Why the ‘Greater Bay Area’, which includes Hong Kong, is more attractive to foreign investors than China’s other major project, the Xiongan New Area
- Two regions are the new torch-bearers for country’s development, echoing legacy of the four special economic zones in Deng’s era
Politics is always intertwined with the economy, especially when it comes to state-driven strategic projects.
Take, as a good example, the announcement of the blueprint for China’s “Greater Bay Area” strategy to transform Hong Kong, Macau and nine cities in Guangdong province into the world’s largest innovation and development powerhouse.
It was met with applause by many in Hong Kong, but also sparked anxiety among others who fear the city’s political and economic status will be diminished in the drive for greater integration with mainland China.
However, there seems to be quietly growing enthusiasm for the project among diplomatic circles and some Hong Kong-based foreign companies.
With that in mind, a look into the interests surrounding the Greater Bay Area can be very telling.
Over the past week, the bay area project was the unavoidable talk of the town.
A Hong Kong business and political heavyweight with close ties to the Shenzhen government revealed in private that he was helping to line up trips to the bay area for several ministers from a Southeast Asian country upon their request.
Meanwhile, an inspection tour initiated by China’s foreign ministry office in Hong Kong is being scheduled soon in response to keen interest and inquiries from other governments. Representatives from foreign chambers of commerce will also be invited.
For all the limelight, though, the bay area project is not Xi’s only dream.
Up north, spanning three counties in Hebei province about 100km southwest of Beijing, another project hailed as part of the “millennium strategy” is in full swing, too. It’s called the Xiongan New Area and was also initiated by Xi.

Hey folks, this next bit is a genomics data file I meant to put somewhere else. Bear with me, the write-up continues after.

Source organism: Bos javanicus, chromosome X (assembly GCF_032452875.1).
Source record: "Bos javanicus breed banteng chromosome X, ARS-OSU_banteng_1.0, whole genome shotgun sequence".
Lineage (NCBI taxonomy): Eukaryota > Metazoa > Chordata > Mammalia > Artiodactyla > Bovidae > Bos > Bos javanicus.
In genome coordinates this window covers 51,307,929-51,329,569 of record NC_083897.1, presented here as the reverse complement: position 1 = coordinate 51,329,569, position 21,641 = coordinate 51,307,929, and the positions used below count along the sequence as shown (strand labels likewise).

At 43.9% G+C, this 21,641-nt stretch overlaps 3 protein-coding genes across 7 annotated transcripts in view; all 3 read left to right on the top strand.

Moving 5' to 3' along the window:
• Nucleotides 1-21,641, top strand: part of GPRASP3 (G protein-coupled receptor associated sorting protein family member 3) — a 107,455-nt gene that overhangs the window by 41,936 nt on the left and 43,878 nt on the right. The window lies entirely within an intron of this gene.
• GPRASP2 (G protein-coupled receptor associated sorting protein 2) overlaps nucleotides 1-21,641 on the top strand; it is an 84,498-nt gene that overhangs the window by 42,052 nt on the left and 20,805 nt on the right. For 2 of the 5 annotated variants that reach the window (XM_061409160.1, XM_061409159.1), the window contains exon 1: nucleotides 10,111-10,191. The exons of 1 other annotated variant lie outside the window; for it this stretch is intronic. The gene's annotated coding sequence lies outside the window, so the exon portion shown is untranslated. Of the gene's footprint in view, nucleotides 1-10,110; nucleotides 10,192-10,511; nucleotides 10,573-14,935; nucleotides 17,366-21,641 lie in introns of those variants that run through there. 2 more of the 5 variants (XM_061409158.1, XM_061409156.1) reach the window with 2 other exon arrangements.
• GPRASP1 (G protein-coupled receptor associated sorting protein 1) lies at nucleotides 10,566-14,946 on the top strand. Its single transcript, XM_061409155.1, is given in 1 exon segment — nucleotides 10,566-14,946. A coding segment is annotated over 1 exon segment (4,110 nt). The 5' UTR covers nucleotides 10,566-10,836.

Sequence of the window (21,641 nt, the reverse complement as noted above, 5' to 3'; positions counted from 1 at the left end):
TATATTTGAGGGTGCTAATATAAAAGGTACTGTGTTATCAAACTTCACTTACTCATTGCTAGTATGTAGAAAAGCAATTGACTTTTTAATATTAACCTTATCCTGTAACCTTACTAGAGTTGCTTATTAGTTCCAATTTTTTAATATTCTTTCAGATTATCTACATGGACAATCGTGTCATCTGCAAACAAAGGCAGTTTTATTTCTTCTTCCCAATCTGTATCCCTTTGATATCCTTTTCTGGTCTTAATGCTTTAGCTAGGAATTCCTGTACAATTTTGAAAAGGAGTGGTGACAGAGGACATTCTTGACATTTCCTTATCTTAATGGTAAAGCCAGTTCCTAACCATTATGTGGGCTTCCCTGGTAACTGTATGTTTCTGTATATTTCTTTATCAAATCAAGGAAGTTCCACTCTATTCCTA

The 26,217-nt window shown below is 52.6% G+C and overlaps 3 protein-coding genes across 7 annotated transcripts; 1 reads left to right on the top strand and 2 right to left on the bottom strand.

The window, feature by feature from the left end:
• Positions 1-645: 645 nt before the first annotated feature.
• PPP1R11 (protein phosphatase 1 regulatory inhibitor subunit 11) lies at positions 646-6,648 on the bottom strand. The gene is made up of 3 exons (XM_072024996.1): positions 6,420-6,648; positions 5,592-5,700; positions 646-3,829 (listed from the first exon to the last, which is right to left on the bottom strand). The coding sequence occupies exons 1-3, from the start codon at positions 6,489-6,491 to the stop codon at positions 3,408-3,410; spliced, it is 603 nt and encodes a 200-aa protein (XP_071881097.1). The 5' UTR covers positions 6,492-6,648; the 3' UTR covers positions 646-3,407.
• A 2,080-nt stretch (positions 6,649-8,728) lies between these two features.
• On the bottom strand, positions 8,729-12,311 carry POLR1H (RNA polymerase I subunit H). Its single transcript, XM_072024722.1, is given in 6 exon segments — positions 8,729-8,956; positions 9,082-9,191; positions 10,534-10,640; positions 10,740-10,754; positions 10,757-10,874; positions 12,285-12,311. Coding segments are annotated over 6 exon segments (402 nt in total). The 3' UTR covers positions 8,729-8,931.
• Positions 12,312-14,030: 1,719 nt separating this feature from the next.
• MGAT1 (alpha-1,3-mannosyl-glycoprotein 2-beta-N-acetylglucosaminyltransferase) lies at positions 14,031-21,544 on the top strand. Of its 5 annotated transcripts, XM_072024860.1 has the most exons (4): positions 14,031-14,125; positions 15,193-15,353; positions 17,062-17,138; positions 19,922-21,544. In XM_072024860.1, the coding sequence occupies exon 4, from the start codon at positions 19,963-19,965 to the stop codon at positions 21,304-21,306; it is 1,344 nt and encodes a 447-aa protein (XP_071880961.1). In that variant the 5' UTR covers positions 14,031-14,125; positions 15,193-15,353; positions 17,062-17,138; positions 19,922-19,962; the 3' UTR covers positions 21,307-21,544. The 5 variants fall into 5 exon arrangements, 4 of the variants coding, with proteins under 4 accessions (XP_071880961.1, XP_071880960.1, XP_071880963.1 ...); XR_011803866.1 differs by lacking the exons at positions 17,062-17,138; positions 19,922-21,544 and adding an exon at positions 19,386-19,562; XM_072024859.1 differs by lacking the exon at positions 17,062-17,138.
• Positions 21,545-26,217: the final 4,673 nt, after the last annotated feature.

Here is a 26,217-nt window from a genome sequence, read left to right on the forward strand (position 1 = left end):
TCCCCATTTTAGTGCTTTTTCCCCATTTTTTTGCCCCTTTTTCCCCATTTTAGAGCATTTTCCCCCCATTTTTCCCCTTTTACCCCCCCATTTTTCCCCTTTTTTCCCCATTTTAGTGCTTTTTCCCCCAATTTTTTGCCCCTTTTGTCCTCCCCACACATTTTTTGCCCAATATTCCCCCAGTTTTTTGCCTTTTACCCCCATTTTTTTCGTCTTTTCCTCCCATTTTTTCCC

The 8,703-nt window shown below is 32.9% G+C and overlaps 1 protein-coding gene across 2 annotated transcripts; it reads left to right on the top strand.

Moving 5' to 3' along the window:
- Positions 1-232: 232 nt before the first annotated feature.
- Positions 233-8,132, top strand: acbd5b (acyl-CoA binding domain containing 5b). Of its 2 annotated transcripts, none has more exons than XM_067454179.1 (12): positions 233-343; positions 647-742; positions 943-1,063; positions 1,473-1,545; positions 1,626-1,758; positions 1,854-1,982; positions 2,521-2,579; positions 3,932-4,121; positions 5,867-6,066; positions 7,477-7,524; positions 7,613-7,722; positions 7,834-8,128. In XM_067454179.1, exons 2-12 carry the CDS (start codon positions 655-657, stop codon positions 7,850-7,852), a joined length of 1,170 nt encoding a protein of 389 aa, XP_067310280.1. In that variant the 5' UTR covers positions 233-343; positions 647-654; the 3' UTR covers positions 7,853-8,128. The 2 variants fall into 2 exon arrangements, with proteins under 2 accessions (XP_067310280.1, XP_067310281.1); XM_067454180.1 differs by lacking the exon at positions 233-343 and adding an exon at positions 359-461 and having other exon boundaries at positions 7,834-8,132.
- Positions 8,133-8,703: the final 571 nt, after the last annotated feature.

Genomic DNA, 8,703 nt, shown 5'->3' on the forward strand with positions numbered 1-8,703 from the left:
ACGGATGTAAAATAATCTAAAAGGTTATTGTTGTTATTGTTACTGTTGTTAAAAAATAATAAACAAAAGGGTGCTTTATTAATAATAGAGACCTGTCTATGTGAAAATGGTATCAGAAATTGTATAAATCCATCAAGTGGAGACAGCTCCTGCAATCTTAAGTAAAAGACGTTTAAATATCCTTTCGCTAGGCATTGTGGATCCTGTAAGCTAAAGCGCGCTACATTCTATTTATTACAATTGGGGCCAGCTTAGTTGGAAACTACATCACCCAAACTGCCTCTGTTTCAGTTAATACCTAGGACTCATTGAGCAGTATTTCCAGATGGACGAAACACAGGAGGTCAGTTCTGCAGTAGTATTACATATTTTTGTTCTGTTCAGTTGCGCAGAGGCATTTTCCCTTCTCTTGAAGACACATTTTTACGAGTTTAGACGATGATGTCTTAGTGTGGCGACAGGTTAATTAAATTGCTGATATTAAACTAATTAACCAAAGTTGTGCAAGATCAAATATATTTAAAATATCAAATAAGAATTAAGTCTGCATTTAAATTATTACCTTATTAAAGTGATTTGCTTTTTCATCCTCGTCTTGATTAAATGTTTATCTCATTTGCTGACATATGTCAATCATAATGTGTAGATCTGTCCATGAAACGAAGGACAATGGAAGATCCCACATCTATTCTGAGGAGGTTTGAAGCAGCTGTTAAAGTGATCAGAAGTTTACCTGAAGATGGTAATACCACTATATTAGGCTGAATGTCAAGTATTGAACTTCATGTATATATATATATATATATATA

The president paid his most recent visit to the area last month to personally push ahead with general planning for the project. His inspection was followed by official initiatives to encourage more state-owned enterprises to get actively involved in this new state-level economic area.
The Greater Bay Area is preferred for its many conveniences and readiness, since it already has quite a mature economy, and provides a special advantage – proximity to the country’s only two special administrative regions, Hong Kong and Macau.
The Xiongan New Area, on the other hand, regardless of its future potential, is still at the stage of building basic infrastructure. That explains why state-owned enterprises are the major driving force for now.
Deng’s intention was more than clear: these were the four cities he expected to attract more money from overseas, and he was proved right.
Four decades later, the historic mission of the four special economic zones had come to an apparent end, and their significance is now being replaced by the Greater Bay Area and the Xiongan New Area.
Since the latter is relatively a long way off, greater interest in the bay area project is quite natural.
Hong Kong’s involvement in the Greater Bay Area should presumably be attractive to foreign investors when assessing the pros and cons of the blueprint.
But, realistically speaking, the “dragon head” leading role that the city once held is gone; it is the “two systems” part of Hong Kong’s governing formula, under one country, that will ensure its best value.